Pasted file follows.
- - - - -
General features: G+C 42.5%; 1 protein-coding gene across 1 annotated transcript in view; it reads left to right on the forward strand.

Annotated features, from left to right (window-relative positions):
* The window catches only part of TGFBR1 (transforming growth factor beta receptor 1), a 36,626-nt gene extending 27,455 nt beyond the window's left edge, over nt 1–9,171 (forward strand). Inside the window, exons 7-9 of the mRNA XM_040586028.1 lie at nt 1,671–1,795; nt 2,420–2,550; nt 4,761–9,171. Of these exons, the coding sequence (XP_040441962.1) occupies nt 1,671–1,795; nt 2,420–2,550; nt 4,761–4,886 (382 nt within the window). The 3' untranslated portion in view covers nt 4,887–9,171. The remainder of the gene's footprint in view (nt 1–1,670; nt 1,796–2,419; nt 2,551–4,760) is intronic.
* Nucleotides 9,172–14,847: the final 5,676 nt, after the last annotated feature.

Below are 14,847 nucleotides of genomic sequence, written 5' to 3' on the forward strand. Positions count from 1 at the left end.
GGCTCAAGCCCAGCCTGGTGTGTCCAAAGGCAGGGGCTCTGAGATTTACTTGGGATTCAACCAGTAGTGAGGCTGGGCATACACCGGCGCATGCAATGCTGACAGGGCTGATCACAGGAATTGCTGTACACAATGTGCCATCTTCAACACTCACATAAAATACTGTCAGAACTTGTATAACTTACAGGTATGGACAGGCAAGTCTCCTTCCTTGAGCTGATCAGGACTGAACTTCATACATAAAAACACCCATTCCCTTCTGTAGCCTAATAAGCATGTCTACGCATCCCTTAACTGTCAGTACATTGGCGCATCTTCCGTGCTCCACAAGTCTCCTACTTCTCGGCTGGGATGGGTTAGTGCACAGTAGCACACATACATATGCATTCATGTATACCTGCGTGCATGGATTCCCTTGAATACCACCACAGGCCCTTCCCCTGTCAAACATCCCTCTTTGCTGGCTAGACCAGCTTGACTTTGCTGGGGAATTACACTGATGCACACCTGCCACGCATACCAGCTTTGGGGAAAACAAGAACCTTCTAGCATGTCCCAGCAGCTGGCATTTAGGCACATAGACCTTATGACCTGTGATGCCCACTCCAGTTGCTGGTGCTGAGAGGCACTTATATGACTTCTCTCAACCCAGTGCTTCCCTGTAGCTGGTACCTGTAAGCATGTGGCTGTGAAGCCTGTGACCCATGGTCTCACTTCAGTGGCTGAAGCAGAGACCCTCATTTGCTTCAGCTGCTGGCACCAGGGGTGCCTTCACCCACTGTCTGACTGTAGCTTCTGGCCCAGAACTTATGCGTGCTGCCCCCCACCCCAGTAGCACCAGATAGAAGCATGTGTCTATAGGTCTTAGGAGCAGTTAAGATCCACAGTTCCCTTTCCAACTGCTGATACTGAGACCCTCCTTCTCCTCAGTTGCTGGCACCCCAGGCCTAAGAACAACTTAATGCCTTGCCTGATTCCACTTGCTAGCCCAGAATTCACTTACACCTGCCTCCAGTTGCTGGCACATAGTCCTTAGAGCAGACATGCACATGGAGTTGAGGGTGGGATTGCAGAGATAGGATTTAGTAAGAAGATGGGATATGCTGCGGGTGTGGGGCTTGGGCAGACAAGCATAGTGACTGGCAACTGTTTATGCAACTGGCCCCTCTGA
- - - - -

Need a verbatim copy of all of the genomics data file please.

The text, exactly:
General features: G+C 42.5%; 1 protein-coding gene across 1 annotated transcript in view; it reads left to right on the forward strand.

Annotated features, from left to right (window-relative positions):
* The window catches only part of TGFBR1 (transforming growth factor beta receptor 1), a 36,626-nt gene extending 27,455 nt beyond the window's left edge, over nt 1–9,171 (forward strand). Inside the window, exons 7-9 of the mRNA XM_040586028.1 lie at nt 1,671–1,795; nt 2,420–2,550; nt 4,761–9,171. Of these exons, the coding sequence (XP_040441962.1) occupies nt 1,671–1,795; nt 2,420–2,550; nt 4,761–4,886 (382 nt within the window). The 3' untranslated portion in view covers nt 4,887–9,171. The remainder of the gene's footprint in view (nt 1–1,670; nt 1,796–2,419; nt 2,551–4,760) is intronic.
* Nucleotides 9,172–14,847: the final 5,676 nt, after the last annotated feature.

Below are 14,847 nucleotides of genomic sequence, written 5' to 3' on the forward strand. Positions count from 1 at the left end.
GGCTCAAGCCCAGCCTGGTGTGTCCAAAGGCAGGGGCTCTGAGATTTACTTGGGATTCAACCAGTAGTGAGGCTGGGCATACACCGGCGCATGCAATGCTGACAGGGCTGATCACAGGAATTGCTGTACACAATGTGCCATCTTCAACACTCACATAAAATACTGTCAGAACTTGTATAACTTACAGGTATGGACAGGCAAGTCTCCTTCCTTGAGCTGATCAGGACTGAACTTCATACATAAAAACACCCATTCCCTTCTGTAGCCTAATAAGCATGTCTACGCATCCCTTAACTGTCAGTACATTGGCGCATCTTCCGTGCTCCACAAGTCTCCTACTTCTCGGCTGGGATGGGTTAGTGCACAGTAGCACACATACATATGCATTCATGTATACCTGCGTGCATGGATTCCCTTGAATACCACCACAGGCCCTTCCCCTGTCAAACATCCCTCTTTGCTGGCTAGACCAGCTTGACTTTGCTGGGGAATTACACTGATGCACACCTGCCACGCATACCAGCTTTGGGGAAAACAAGAACCTTCTAGCATGTCCCAGCAGCTGGCATTTAGGCACATAGACCTTATGACCTGTGATGCCCACTCCAGTTGCTGGTGCTGAGAGGCACTTATATGACTTCTCTCAACCCAGTGCTTCCCTGTAGCTGGTACCTGTAAGCATGTGGCTGTGAAGCCTGTGACCCATGGTCTCACTTCAGTGGCTGAAGCAGAGACCCTCATTTGCTTCAGCTGCTGGCACCAGGGGTGCCTTCACCCACTGTCTGACTGTAGCTTCTGGCCCAGAACTTATGCGTGCTGCCCCCCACCCCAGTAGCACCAGATAGAAGCATGTGTCTATAGGTCTTAGGAGCAGTTAAGATCCACAGTTCCCTTTCCAACTGCTGATACTGAGACCCTCCTTCTCCTCAGTTGCTGGCACCCCAGGCCTAAGAACAACTTAATGCCTTGCCTGATTCCACTTGCTAGCCCAGAATTCACTTACACCTGCCTCCAGTTGCTGGCACATAGTCCTTAGAGCAGACATGCACATGGAGTTGAGGGTGGGATTGCAGAGATAGGATTTAGTAAGAAGATGGGATATGCTGCGGGTGTGGGGCTTGGGCAGACAAGCATAGTGACTGGCAACTGTTTATGCAACTGGCCCCTCTGA